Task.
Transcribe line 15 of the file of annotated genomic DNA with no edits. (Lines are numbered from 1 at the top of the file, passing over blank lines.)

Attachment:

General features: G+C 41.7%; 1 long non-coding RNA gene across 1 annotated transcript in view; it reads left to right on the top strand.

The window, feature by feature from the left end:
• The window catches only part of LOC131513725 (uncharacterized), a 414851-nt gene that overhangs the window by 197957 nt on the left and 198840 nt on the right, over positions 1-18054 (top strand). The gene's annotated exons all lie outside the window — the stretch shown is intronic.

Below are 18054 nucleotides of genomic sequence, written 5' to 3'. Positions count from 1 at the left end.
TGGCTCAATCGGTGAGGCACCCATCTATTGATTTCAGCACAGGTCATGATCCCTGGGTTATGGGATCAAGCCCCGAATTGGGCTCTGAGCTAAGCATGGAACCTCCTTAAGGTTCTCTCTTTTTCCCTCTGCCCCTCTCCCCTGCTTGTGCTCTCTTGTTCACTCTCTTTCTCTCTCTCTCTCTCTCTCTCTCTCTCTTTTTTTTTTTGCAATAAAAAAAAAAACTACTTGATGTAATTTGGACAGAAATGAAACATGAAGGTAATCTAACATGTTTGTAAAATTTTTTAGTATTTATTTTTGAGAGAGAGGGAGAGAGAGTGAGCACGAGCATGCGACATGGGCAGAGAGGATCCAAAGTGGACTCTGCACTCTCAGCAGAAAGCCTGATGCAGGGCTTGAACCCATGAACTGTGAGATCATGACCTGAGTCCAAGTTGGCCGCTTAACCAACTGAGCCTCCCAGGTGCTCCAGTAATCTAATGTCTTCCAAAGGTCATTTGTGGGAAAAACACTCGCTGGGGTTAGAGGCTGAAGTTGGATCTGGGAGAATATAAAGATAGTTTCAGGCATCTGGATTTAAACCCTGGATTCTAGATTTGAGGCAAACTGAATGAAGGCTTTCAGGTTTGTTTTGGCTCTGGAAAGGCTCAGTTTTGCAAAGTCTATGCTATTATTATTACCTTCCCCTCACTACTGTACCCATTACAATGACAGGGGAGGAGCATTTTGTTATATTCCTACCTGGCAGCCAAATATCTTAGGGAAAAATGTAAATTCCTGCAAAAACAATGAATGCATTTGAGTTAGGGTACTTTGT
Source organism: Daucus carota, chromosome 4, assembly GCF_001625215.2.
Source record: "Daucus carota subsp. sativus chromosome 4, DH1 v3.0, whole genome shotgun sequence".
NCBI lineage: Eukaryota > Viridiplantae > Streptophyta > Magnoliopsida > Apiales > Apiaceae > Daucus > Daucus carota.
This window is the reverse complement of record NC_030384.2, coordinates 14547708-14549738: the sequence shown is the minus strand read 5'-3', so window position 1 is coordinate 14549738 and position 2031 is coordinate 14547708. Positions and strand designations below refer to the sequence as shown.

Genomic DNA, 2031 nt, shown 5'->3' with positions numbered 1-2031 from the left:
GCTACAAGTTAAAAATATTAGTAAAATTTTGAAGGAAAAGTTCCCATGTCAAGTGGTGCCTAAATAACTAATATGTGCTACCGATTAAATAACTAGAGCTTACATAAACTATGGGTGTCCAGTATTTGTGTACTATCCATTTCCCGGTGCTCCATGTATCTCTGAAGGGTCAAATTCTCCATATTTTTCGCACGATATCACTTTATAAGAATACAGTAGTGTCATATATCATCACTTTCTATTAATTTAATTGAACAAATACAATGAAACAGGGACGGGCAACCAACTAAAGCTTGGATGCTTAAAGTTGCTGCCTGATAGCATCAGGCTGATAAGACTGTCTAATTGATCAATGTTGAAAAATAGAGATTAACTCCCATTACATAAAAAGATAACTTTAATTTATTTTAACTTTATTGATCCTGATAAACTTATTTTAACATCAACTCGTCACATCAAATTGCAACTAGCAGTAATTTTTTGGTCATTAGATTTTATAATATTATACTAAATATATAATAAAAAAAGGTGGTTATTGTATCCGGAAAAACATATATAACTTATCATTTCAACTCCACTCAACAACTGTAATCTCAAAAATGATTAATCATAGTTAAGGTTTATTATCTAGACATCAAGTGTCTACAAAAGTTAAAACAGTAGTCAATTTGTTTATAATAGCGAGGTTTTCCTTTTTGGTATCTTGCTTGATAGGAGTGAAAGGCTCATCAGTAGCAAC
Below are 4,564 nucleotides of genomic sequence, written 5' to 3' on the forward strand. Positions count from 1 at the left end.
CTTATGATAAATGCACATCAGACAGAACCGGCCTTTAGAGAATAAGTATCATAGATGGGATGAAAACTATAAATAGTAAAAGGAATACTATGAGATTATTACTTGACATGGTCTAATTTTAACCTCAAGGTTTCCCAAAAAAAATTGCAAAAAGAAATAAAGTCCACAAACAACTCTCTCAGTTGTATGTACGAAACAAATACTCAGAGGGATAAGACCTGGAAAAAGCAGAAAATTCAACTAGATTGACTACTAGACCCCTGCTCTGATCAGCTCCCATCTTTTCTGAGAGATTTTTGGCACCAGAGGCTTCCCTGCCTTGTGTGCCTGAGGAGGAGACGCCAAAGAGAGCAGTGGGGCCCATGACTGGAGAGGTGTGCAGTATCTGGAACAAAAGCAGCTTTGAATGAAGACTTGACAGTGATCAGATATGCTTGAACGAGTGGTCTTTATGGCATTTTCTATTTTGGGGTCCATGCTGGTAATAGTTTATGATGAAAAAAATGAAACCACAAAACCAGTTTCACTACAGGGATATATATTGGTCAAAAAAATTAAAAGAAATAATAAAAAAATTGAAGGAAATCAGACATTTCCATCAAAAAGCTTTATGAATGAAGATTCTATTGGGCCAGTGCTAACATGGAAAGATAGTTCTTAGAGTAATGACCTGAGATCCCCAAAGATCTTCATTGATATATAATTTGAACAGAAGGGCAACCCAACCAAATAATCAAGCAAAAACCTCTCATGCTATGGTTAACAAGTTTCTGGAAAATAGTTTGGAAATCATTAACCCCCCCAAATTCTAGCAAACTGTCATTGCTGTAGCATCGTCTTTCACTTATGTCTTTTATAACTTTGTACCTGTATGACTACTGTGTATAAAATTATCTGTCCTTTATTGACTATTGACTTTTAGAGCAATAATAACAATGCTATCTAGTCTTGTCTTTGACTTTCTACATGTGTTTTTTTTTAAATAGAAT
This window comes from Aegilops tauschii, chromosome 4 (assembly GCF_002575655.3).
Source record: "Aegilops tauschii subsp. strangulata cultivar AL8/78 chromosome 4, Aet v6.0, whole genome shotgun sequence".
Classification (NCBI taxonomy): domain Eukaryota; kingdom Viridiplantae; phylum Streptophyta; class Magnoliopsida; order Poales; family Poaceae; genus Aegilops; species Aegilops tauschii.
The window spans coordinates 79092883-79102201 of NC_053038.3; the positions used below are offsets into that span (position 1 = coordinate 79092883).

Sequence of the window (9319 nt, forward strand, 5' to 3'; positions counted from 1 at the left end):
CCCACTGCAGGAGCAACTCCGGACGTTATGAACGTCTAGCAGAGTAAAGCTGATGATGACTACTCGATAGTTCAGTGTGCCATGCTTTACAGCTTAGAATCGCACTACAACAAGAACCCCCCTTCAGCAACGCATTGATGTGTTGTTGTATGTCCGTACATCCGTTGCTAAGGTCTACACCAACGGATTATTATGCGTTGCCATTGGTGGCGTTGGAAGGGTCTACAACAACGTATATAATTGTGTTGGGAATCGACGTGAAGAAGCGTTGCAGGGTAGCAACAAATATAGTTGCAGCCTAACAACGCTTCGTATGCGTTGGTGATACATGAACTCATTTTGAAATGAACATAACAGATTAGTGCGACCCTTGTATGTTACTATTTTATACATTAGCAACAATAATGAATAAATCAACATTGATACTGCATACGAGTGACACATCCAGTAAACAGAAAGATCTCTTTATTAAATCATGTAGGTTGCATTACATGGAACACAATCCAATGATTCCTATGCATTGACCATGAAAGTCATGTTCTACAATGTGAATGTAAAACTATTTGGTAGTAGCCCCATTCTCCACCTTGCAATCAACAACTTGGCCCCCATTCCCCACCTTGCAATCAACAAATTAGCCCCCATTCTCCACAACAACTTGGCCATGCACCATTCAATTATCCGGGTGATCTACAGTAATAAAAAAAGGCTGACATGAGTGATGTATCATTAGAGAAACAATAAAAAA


Source record: "Aegilops tauschii subsp. strangulata cultivar AL8/78 chromosome 4, Aet v6.0, whole genome shotgun sequence".